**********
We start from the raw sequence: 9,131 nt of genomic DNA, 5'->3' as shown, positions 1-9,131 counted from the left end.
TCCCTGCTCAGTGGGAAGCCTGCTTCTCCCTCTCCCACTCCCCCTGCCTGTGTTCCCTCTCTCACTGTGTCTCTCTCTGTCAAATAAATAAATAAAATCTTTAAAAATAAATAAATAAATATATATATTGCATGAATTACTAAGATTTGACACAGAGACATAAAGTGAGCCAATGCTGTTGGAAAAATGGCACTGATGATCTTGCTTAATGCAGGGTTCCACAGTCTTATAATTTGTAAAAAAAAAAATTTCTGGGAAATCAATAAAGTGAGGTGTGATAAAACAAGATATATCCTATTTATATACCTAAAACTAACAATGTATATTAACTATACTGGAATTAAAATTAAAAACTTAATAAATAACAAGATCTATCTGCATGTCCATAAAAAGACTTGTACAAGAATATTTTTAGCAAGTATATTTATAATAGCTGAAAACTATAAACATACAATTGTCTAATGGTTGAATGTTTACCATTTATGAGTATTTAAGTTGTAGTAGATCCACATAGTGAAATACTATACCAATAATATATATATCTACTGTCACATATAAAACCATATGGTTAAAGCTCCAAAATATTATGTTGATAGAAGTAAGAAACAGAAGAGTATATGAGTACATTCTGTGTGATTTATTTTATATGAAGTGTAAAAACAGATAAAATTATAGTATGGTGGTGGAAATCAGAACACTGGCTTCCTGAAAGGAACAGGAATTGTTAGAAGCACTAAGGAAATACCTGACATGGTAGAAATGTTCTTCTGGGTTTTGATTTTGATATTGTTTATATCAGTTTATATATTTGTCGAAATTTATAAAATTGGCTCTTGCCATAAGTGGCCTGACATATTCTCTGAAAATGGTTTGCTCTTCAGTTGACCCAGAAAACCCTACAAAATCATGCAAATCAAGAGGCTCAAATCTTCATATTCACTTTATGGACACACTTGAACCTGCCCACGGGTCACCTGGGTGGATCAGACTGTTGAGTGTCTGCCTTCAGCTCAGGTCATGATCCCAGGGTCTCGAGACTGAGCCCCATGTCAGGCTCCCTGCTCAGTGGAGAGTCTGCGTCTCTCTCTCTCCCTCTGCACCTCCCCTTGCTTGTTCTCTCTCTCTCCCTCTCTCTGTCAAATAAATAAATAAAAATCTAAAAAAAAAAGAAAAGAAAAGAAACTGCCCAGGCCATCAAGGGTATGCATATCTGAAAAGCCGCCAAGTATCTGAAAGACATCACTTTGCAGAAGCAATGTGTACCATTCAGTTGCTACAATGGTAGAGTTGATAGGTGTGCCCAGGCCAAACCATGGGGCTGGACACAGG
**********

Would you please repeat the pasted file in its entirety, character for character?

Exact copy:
We start from the raw sequence: 9,131 nt of genomic DNA, 5'->3' as shown, positions 1-9,131 counted from the left end.
TCCCTGCTCAGTGGGAAGCCTGCTTCTCCCTCTCCCACTCCCCCTGCCTGTGTTCCCTCTCTCACTGTGTCTCTCTCTGTCAAATAAATAAATAAAATCTTTAAAAATAAATAAATAAATATATATATTGCATGAATTACTAAGATTTGACACAGAGACATAAAGTGAGCCAATGCTGTTGGAAAAATGGCACTGATGATCTTGCTTAATGCAGGGTTCCACAGTCTTATAATTTGTAAAAAAAAAAATTTCTGGGAAATCAATAAAGTGAGGTGTGATAAAACAAGATATATCCTATTTATATACCTAAAACTAACAATGTATATTAACTATACTGGAATTAAAATTAAAAACTTAATAAATAACAAGATCTATCTGCATGTCCATAAAAAGACTTGTACAAGAATATTTTTAGCAAGTATATTTATAATAGCTGAAAACTATAAACATACAATTGTCTAATGGTTGAATGTTTACCATTTATGAGTATTTAAGTTGTAGTAGATCCACATAGTGAAATACTATACCAATAATATATATATCTACTGTCACATATAAAACCATATGGTTAAAGCTCCAAAATATTATGTTGATAGAAGTAAGAAACAGAAGAGTATATGAGTACATTCTGTGTGATTTATTTTATATGAAGTGTAAAAACAGATAAAATTATAGTATGGTGGTGGAAATCAGAACACTGGCTTCCTGAAAGGAACAGGAATTGTTAGAAGCACTAAGGAAATACCTGACATGGTAGAAATGTTCTTCTGGGTTTTGATTTTGATATTGTTTATATCAGTTTATATATTTGTCGAAATTTATAAAATTGGCTCTTGCCATAAGTGGCCTGACATATTCTCTGAAAATGGTTTGCTCTTCAGTTGACCCAGAAAACCCTACAAAATCATGCAAATCAAGAGGCTCAAATCTTCATATTCACTTTATGGACACACTTGAACCTGCCCACGGGTCACCTGGGTGGATCAGACTGTTGAGTGTCTGCCTTCAGCTCAGGTCATGATCCCAGGGTCTCGAGACTGAGCCCCATGTCAGGCTCCCTGCTCAGTGGAGAGTCTGCGTCTCTCTCTCTCCCTCTGCACCTCCCCTTGCTTGTTCTCTCTCTCTCCCTCTCTCTGTCAAATAAATAAATAAAAATCTAAAAAAAAAAGAAAAGAAAAGAAACTGCCCAGGCCATCAAGGGTATGCATATCTGAAAAGCCGCCAAGTATCTGAAAGACATCACTTTGCAGAAGCAATGTGTACCATTCAGTTGCTACAATGGTAGAGTTGATAGGTGTGCCCAGGCCAAACCATGGGGCTGGACACAGG